Yet the State has always viewed women's traditional economic dependence on a male breadwinner largely as a matter of individual choice. As every single mother knows, it is only when mothers become dependent on the State that they are exhorted to enter the paid work force. So it is difficult to understand how the Prime Minister and her co-conspirators could set about prising Ms Stuart out of her marital nest and into the world of paid work. The jackbooted 'Feminazi' will not assist as she is a product of the antifeminist imagination.

The concepts of 'freedom' and 'choice' Ms Stuart endorses are not the substantive, humanistic ideals of the Left, but the formalistic, spiritually-barren lingua franca of the Right. Thus while Ms Stuart argues that it is bondage, not emancipation, when mothers of young children are forced to work outside the home, she is no advocate for her working class and poor sisters whose paid work takes on the greatest importance - which itself is a reflection of social inequality. Rather, her hostility toward 'taxpayer-funded equity' and a just redistribution of wealth (the strategy of President-Elect Obama which similarly enraged Republicans) indicates support for the 'bootstraps' philosophy: 'I pulled myself up by mine; so you should too' which conveniently ignores the obvious and less transparent privileges, advantages and opportunities that accrue to the wealthy.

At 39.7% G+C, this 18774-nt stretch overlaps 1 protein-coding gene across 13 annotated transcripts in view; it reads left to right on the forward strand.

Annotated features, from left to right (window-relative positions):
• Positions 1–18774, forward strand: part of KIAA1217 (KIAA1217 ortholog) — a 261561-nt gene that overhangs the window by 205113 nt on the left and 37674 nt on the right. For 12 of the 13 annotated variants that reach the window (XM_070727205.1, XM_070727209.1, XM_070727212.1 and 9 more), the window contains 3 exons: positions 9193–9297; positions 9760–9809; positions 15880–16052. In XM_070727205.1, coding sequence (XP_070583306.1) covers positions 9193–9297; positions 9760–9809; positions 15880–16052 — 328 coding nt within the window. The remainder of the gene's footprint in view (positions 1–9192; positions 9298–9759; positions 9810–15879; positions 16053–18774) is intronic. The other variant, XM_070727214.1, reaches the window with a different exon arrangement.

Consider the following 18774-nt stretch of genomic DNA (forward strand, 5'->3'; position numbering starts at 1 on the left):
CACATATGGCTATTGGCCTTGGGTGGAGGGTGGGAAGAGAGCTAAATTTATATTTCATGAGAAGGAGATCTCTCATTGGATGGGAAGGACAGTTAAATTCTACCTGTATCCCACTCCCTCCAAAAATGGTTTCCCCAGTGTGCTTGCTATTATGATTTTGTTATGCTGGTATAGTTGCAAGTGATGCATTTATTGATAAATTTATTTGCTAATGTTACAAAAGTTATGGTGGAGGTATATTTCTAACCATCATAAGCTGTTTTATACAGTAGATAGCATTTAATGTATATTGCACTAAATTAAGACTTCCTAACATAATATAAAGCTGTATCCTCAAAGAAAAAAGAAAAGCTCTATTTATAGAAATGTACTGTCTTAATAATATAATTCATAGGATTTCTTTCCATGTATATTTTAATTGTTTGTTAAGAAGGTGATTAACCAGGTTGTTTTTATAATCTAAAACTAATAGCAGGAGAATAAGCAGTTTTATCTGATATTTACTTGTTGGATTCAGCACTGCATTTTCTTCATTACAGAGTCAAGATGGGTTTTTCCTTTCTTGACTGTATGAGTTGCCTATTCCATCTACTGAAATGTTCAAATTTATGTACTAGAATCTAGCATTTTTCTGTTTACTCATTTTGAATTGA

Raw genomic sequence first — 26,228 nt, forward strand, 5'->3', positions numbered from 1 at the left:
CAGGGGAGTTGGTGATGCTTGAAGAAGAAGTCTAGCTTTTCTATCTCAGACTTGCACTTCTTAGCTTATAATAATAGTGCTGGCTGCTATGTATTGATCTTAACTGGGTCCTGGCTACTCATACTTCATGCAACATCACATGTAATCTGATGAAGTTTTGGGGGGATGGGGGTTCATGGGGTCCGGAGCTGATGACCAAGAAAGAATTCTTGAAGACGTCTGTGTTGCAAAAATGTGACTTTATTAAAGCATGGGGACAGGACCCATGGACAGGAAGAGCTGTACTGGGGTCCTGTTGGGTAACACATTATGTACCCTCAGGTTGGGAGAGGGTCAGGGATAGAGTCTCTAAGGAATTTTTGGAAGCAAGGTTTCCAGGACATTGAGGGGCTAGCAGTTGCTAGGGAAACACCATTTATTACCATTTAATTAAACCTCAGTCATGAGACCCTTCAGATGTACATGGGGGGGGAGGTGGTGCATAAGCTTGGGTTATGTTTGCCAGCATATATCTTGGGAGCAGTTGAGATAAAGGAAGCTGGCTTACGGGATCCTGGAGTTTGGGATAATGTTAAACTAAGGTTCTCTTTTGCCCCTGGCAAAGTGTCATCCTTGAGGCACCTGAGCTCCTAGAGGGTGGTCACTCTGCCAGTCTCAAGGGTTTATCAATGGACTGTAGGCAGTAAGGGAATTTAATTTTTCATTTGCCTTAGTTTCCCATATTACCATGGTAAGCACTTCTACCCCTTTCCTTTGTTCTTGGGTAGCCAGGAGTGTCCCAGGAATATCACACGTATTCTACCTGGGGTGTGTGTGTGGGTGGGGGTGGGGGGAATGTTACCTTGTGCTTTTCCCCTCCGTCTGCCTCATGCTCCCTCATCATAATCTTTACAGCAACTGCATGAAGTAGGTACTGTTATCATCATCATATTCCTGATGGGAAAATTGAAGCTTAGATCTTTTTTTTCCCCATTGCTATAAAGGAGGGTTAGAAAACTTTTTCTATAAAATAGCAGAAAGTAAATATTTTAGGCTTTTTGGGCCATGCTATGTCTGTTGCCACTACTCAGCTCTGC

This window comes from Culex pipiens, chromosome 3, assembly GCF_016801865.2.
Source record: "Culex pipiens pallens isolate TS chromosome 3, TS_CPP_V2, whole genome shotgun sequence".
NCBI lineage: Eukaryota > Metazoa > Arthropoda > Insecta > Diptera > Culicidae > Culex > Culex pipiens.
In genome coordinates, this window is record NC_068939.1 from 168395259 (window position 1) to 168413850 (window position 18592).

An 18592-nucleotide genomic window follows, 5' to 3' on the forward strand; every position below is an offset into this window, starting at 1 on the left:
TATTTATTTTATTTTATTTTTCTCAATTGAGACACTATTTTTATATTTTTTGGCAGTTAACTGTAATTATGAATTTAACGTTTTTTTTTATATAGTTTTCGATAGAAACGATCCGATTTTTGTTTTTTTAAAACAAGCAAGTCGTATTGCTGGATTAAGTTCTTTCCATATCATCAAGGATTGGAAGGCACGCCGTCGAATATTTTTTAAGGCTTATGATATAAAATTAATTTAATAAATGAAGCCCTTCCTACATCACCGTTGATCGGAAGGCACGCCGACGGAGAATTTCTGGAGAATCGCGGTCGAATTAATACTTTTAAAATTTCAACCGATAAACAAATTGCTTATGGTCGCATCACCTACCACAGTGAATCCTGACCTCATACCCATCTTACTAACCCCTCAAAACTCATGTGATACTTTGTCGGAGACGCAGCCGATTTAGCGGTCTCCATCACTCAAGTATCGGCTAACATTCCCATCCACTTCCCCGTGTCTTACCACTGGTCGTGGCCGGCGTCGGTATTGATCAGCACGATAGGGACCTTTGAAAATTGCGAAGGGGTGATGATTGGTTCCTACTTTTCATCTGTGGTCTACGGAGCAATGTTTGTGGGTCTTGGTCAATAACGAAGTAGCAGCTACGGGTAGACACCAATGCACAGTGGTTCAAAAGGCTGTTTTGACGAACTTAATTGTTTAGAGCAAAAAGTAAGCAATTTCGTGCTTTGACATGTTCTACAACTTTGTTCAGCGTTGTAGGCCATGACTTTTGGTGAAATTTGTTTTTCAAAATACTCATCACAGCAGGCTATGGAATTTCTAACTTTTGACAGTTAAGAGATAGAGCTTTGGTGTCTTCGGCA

Forget egalitarianism - the family Ms Stuart champions as the foundation of civilised society is 'grounded in marriage between a man and a woman' with fathers in the paid work force and mothers at home doing the unpaid housework and child caring. Lesbians and gays need not apply. This individualistic, monocultural notion of family has also been criticised by Maori women as eroding te mana me te tapu o te wahine.

Ms Stuart's treatise utilises the ideology and rhetoric of the 'New Right'. This loose coalition of political, religious and antifeminist groups, which arose in reaction to the Women's Movement, projects itself as 'pro-family'. The welfare state is blamed for destroying the fabric of the self-sufficient patriarchal family, undermining the authority of fathers and the moral order of society. Rather than promoting equality of opportunity, the welfare state attempts to create equality of conditions. State expenditure has raised taxes, added to inflation and forced married women into the labour force. George Gilder's Wealth and Poverty which President Ronald Reagan distributed to members of his Cabinet depicts the welfare state as perpetuating poverty. Since the path to upward mobility is the maintenance of marriage and the family, the 'first priority of any serious program against poverty is to strengthen the male role in poor families'.